Prayers are answered if you ask nicely..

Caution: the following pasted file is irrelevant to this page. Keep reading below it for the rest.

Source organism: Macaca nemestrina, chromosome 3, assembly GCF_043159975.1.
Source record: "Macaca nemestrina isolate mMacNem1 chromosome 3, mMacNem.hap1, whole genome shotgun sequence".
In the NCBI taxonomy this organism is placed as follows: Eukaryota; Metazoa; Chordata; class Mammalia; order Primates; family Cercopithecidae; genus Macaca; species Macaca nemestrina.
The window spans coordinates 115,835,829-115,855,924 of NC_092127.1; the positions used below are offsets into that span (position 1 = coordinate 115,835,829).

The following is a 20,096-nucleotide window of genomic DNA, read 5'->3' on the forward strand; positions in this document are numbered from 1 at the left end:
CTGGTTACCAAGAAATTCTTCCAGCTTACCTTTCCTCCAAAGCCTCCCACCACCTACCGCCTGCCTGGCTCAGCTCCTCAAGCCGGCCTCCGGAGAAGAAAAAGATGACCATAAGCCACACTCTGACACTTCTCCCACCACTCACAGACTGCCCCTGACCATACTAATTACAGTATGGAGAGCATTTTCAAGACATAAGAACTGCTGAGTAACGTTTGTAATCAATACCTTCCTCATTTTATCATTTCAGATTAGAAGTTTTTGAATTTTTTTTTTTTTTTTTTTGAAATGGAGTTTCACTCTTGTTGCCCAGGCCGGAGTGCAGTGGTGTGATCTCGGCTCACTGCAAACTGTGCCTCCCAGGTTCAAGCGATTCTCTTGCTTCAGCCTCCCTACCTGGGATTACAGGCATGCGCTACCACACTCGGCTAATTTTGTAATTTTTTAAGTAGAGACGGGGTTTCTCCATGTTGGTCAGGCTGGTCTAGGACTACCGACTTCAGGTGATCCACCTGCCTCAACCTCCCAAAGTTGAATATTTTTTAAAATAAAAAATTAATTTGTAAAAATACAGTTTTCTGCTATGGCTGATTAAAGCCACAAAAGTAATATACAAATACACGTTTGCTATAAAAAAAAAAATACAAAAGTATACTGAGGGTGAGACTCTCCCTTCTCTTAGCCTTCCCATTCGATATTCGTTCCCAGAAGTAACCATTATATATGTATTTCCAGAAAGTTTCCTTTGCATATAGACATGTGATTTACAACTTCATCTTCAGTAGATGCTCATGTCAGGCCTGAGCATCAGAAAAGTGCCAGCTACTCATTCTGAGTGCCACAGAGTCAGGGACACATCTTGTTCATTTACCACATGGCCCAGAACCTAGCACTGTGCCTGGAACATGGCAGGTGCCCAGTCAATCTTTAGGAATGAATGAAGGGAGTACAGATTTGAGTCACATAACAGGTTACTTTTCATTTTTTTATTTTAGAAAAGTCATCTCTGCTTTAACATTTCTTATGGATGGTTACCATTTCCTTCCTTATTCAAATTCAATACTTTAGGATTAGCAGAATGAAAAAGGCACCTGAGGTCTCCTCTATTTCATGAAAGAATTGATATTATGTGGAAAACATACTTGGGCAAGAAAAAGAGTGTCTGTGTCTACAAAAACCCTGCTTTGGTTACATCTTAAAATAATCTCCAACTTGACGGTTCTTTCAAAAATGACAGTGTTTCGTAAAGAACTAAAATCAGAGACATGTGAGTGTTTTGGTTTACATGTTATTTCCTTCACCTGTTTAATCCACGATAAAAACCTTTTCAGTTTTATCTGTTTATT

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Nigel Henderson recants the moment that AFC Wimbledon completed their remarkable rise up the non league ladder.On Saturday evening, about 20 minutes before the world was due to end according to a well-publicised American preacher, I lifted my eyes up to the greying sky above the City of Manchester Stadium and asked the Man Upstairs for one last favour. As Danny Kedwell, the AFC Wimbledon captain, lined up the final of his team’s five penalties – one that would, should he score, clinch a “return” to the Football League for a club at least moulded in the Dons’ image, I realised that I wanted this more than anything. More than world peace, more than a successful and contented professional life, more even than dinner with Jennifer Aniston and whatever might follow over coffee at her Hollywood mansion – and even if it did mean eternal damnation.Kedwell did the job – as you knew the 25-goal striker just might – smashing the ball to the right of Mark Tyler, the Luton goalkeeper – and set off on a sprint of delight in front of the seating where the bulk of his team’s fans were massed. If the promised Rapture was not about to arrive for the world’s faithful, it had certainly arrived for the Wimbledon one.It was a pinch-yourself moment. I turned to my friend Kev, and we hugged in disbelieving joy. Kev is a Derby County fan but had been at my side at Wembley in 1988 when the “original” Wimbledon had beaten extraordinary odds and a Double-chasing Liverpool team to add an FA Cup victory to their meteoric rise from non-League in 1977 to the top flight. He had also been present at Bottom Meadow, when AFC Wimbledon had played their first competitive game against Sandhurst Town in the lowest league of senior football.He was, I had decided, my lucky mascot – and an honorary Womble – and provided calming company on the long drive up. As we sung “It only took nine years”, an anthem of defiance aimed at the FA Commission’s scandalous decision to relocate the old Wimbledon to Milton Keynes, other fans unfurled a banner on the terrace behind the goal: “FA – FU” it read and perfectly reflected my sentiments. It made worthwhile the early trips in 2002 and 2003 to Hartley Wintney’s massively sloping pitch in deepest Hampshire, where we bought basic merchandise from the back of a converted ambulance nicknamed the Wombulance, as well as that to Merstham, where we broke, in one afternoon, the world record for consumption of cheese rolls kindly provided by an hospitable host club. And it totally vindicated the vision of the few who had turned up at St George’s Community Centre in the heart of Wimbledon two days after the FA Commission’s ruling to press the many – the rest of the fanbase – to embrace the idea of a new, reformed club. I’m partly ashamed now to admit that I was slow to adopt and adapt to the idea, arguing for greater effort to prevent the move, but was soon swept along in the tide of good, if angry, feeling. Back in Manchester I wanted to feel sorry for Luton – for their fans have known suffering, if not of the same type – but in the cauldron of noise and excitement I really struggled to do so. There was only room in football Heaven for a select few and it was those in the yellow and blue of Wimbledon that were the chosen ones.

 

 

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